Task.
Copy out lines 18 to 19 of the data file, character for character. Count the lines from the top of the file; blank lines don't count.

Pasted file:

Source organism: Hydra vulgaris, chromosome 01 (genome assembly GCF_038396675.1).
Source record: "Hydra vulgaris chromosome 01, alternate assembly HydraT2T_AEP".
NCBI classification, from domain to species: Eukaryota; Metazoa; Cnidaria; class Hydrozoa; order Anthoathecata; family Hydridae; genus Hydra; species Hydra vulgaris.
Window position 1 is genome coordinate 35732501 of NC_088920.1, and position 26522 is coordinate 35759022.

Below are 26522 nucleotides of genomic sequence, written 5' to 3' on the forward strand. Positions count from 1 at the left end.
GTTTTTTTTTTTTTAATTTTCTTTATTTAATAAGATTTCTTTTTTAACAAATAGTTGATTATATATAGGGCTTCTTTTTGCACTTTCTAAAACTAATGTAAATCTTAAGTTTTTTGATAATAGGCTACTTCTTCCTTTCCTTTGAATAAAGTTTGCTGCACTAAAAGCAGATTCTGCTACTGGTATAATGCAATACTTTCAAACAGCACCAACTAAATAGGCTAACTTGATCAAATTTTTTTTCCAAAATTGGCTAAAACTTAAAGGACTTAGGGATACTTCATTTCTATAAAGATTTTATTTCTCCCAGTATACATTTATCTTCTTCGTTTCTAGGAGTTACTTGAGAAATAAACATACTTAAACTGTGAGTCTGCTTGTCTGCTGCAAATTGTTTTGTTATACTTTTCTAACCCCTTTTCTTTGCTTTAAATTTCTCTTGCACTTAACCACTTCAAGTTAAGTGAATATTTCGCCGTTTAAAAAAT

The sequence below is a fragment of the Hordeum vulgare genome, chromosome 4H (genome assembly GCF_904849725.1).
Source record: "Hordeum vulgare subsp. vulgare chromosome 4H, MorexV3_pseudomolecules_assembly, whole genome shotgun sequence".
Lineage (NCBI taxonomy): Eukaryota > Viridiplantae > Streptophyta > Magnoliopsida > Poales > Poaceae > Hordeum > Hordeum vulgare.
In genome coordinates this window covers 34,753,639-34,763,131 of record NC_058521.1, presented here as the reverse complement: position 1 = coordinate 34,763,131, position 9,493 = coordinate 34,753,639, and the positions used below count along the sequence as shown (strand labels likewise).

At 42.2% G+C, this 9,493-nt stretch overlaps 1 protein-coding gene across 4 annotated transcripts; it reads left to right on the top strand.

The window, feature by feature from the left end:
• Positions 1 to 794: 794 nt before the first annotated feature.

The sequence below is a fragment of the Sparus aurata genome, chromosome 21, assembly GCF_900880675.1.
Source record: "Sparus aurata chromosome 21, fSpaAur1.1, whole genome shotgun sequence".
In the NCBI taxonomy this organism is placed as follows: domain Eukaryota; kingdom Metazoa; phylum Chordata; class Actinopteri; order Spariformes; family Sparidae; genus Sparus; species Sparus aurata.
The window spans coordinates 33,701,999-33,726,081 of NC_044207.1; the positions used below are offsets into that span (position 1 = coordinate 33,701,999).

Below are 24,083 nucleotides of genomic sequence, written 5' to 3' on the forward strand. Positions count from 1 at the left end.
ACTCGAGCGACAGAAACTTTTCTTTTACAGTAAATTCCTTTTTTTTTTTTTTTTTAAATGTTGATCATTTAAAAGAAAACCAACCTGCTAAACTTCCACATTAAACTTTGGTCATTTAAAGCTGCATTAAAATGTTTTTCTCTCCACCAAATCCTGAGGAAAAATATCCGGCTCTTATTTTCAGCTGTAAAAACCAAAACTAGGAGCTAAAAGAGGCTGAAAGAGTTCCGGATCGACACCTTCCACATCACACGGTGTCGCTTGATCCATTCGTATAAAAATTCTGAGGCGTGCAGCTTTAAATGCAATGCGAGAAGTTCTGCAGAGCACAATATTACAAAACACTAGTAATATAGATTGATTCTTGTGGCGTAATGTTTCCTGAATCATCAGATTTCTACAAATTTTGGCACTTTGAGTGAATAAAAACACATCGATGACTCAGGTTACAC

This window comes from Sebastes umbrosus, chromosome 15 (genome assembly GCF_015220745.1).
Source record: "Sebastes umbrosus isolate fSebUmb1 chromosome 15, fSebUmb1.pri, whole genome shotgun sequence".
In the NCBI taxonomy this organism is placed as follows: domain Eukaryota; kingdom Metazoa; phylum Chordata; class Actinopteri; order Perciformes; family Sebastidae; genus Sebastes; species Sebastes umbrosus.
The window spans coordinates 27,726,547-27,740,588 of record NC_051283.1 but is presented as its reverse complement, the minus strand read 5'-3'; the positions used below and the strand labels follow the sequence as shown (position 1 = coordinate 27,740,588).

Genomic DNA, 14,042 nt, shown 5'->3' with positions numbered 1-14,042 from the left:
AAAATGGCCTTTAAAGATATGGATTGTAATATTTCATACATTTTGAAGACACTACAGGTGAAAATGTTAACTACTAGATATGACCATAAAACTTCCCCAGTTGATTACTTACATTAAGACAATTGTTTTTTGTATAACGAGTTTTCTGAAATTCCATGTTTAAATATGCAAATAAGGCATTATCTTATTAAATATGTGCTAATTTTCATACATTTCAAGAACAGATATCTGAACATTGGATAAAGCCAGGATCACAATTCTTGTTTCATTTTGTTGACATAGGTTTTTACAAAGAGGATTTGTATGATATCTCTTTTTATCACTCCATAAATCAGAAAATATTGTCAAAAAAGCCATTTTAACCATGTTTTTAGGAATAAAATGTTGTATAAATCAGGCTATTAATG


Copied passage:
Below are 24,083 nucleotides of genomic sequence, written 5' to 3' on the forward strand. Positions count from 1 at the left end.
ACTCGAGCGACAGAAACTTTTCTTTTACAGTAAATTCCTTTTTTTTTTTTTTTTTAAATGTTGATCATTTAAAAGAAAACCAACCTGCTAAACTTCCACATTAAACTTTGGTCATTTAAAGCTGCATTAAAATGTTTTTCTCTCCACCAAATCCTGAGGAAAAATATCCGGCTCTTATTTTCAGCTGTAAAAACCAAAACTAGGAGCTAAAAGAGGCTGAAAGAGTTCCGGATCGACACCTTCCACATCACACGGTGTCGCTTGATCCATTCGTATAAAAATTCTGAGGCGTGCAGCTTTAAATGCAATGCGAGAAGTTCTGCAGAGCACAATATTACAAAACACTAGTAATATAGATTGATTCTTGTGGCGTAATGTTTCCTGAATCATCAGATTTCTACAAATTTTGGCACTTTGAGTGAATAAAAACACATCGATGACTCAGGTTACAC